Why Are We Here?

a sermon by the Reverend Paul Oakley
Unitarian Universalist Fellowship of Waynesboro
Waynesboro, Virginia
10:30 AM, Sunday, August 18, 2019



Perhaps you noticed that I changed the topic from “Worship, Study, Service, Fellowship,” as it is listed on the website to “Why Are We Here?” Never fear! The topic remains the same. And no, we will not be talking today about why the universe exists or why humanity exists. Entire tomes are written on these. And, despite the amazing lines in Peter Mayer’s song “Holy Now,” saying “an even better magic trick/ is that anything is here at all,” that is the topic for another day. No, today our focus is local, not cosmic: What is the purpose of this Fellowship? What is our reason for being? Why are we here?


Let me start, then, by asking you all: “Why does this Fellowship exist? What do you think?”


This is the first sermon in a series on our own Fellowship. Two years ago, I preached a series on the Principles of the Unitarian Universalist Association. Last year, I preached a series on the Sources of our Living Tradition. Both of those series had to do with the larger landscape that is our movement. In large part, those series were about what it means to be a Unitarian Universalist congregation. But this year, I will be preaching a nine-sermon series on how the Unitarian Universalist Fellowship of Waynesboro – that’s us – has chosen to describe ourselves – in our Bylaws, in our Vision Statement, and in our Mission Statement. Who are we right here on Pine Avenue? Why have a congregation at all? Today, we look at our always engaging bylaws, in which Article II is a statement of purpose, crafted and voted on by this congregation – by you all:


The purpose of this Fellowship shall be to provide a liberal religious community for children, youth and adults through worship, study, service and fellowship. We are devoted to individual freedom of belief, social justice and caring for each other, all humankind and the planet on which we live.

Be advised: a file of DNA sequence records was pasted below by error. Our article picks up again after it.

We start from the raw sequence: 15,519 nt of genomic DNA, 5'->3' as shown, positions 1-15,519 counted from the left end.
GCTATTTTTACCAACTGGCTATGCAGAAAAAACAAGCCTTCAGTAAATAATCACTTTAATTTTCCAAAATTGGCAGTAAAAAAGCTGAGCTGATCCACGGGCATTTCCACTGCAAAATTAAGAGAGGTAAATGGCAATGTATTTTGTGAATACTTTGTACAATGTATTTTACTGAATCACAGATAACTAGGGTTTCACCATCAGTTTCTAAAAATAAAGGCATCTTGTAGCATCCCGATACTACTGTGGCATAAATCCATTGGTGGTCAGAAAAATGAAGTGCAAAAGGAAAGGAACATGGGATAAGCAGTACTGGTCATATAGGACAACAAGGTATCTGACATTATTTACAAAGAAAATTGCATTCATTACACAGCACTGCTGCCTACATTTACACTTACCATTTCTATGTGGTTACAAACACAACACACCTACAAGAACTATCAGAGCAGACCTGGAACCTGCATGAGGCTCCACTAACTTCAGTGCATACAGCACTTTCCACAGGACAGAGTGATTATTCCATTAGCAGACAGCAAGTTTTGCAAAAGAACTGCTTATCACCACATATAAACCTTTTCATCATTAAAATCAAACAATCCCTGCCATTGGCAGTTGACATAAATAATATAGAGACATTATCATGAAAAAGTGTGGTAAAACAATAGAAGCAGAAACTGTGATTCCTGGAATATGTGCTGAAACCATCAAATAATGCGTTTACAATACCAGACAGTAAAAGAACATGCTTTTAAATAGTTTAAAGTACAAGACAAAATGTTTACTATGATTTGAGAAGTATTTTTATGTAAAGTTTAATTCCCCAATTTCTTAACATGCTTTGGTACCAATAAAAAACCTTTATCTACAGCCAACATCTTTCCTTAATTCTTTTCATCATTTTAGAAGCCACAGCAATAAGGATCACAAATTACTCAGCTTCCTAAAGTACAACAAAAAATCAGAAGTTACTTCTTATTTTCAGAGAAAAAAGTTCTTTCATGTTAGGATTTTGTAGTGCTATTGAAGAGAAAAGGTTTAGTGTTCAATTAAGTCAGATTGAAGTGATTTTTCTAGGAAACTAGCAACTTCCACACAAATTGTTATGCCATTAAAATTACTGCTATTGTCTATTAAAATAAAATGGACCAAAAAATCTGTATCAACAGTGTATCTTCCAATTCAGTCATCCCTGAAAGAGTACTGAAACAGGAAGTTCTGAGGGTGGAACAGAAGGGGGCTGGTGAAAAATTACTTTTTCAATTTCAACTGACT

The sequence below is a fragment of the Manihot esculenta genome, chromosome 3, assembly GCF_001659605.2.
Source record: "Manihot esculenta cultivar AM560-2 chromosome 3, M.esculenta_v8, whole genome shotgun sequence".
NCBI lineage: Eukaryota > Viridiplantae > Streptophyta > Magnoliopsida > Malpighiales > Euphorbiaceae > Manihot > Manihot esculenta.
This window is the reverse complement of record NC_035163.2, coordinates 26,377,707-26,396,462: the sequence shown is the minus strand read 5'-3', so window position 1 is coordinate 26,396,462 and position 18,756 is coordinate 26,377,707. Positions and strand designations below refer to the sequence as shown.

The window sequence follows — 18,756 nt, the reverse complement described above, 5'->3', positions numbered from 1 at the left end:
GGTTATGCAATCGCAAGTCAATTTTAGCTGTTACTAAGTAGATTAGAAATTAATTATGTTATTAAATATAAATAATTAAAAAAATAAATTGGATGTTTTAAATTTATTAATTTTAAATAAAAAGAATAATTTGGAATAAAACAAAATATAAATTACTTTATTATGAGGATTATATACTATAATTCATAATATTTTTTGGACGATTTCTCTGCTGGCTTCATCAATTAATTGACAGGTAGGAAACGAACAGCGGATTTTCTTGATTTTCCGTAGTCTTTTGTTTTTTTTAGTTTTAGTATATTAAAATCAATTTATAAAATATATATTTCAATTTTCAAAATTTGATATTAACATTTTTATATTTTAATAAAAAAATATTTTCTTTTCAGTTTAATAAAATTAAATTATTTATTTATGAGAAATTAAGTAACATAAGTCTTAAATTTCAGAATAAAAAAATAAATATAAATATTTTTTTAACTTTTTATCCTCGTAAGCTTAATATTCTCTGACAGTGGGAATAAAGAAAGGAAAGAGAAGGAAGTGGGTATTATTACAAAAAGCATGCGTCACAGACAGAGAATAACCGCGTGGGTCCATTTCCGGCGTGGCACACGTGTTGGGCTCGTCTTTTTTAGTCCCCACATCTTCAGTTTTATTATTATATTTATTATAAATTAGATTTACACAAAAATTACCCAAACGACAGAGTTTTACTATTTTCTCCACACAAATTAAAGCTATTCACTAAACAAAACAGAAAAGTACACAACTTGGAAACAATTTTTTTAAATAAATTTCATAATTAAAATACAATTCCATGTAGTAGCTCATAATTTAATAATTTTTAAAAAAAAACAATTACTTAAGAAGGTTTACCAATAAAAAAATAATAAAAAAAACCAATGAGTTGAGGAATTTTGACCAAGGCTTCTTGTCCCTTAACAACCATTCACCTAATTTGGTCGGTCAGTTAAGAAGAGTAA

Notice that this brief statement, in true bylaws fashion, packs a lot in. It names things we are devoted to: “individual freedom of belief, social justice and caring for each other, all humankind and the planet on which we live.” It names a purpose: “to provide a liberal religious community for children, youth and adults.” And it names a fourfold method for achieving this purpose: “worship, study, service and fellowship.” Two sentences. Forty-eight words. Let’s start by looking at a few of the words that are sometimes sticking points for Unitarian Universalists.


Our purpose is “to provide a liberal religious community.” What a mouthful! Liberal, not dogmatic. Religious, not secular. Community, not everyone for themselves. Let’s start with the last part: community. How many of you were first attracted to Unitarian Universalism as a place to belong? A place to be part of a community? … That was my initial reason for visiting my first Unitarian Universalist congregation and then joining it. I had lots of ways I could participate with others in the world – through politics, through legal action, through cultural events, through community activities. And yet, what I had been missing for twenty years at that point was the sense of belonging, of community that I had known in church as a child and young adult. The sense that I was with my people even when we voted differently, even when we disagreed over the decisions of the Supreme Court, even when I didn’t have any interest in going to the bagel festival in my very goyish town, even when you went to Springsteen concerts and I went to the opera.